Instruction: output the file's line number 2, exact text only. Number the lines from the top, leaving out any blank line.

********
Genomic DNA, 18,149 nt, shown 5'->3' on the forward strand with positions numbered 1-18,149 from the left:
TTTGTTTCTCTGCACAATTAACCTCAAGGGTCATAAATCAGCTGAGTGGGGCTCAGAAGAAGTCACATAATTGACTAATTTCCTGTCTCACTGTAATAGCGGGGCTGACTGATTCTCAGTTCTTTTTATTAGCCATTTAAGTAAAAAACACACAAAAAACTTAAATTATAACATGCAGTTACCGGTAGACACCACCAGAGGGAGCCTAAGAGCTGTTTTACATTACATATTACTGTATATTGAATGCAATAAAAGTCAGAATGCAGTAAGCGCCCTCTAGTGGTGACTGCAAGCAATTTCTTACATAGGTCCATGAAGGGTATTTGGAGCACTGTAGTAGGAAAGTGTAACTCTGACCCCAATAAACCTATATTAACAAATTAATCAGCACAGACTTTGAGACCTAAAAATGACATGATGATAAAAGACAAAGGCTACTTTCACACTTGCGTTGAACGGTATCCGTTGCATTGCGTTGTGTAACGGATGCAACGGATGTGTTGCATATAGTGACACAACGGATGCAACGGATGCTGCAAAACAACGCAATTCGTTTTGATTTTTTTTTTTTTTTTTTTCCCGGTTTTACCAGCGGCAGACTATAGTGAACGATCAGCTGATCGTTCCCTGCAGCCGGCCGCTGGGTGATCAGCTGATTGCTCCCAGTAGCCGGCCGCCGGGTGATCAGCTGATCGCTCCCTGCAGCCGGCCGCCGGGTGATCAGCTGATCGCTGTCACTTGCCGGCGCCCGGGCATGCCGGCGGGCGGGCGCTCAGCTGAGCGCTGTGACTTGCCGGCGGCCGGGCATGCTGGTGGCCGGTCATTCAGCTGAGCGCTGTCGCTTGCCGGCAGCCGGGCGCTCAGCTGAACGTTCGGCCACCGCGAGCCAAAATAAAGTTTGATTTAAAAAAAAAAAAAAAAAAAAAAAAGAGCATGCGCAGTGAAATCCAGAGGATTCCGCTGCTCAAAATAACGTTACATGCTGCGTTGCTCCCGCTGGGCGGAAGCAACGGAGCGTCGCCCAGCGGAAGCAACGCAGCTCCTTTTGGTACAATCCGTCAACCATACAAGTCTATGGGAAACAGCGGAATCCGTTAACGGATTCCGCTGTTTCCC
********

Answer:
TTTGTTTCTCTGCACAATTAACCTCAAGGGTCATAAATCAGCTGAGTGGGGCTCAGAAGAAGTCACATAATTGACTAATTTCCTGTCTCACTGTAATAGCGGGGCTGACTGATTCTCAGTTCTTTTTATTAGCCATTTAAGTAAAAAACACACAAAAAACTTAAATTATAACATGCAGTTACCGGTAGACACCACCAGAGGGAGCCTAAGAGCTGTTTTACATTACATATTACTGTATATTGAATGCAATAAAAGTCAGAATGCAGTAAGCGCCCTCTAGTGGTGACTGCAAGCAATTTCTTACATAGGTCCATGAAGGGTATTTGGAGCACTGTAGTAGGAAAGTGTAACTCTGACCCCAATAAACCTATATTAACAAATTAATCAGCACAGACTTTGAGACCTAAAAATGACATGATGATAAAAGACAAAGGCTACTTTCACACTTGCGTTGAACGGTATCCGTTGCATTGCGTTGTGTAACGGATGCAACGGATGTGTTGCATATAGTGACACAACGGATGCAACGGATGCTGCAAAACAACGCAATTCGTTTTGATTTTTTTTTTTTTTTTTTTCCCGGTTTTACCAGCGGCAGACTATAGTGAACGATCAGCTGATCGTTCCCTGCAGCCGGCCGCTGGGTGATCAGCTGATTGCTCCCAGTAGCCGGCCGCCGGGTGATCAGCTGATCGCTCCCTGCAGCCGGCCGCCGGGTGATCAGCTGATCGCTGTCACTTGCCGGCGCCCGGGCATGCCGGCGGGCGGGCGCTCAGCTGAGCGCTGTGACTTGCCGGCGGCCGGGCATGCTGGTGGCCGGTCATTCAGCTGAGCGCTGTCGCTTGCCGGCAGCCGGGCGCTCAGCTGAACGTTCGGCCACCGCGAGCCAAAATAAAGTTTGATTTAAAAAAAAAAAAAAAAAAAAAAAAGAGCATGCGCAGTGAAATCCAGAGGATTCCGCTGCTCAAAATAACGTTACATGCTGCGTTGCTCCCGCTGGGCGGAAGCAACGGAGCGTCGCCCAGCGGAAGCAACGCAGCTCCTTTTGGTACAATCCGTCAACCATACAAGTCTATGGGAAACAGCGGAATCCGTTAACGGATTCCGCTGTTTCCC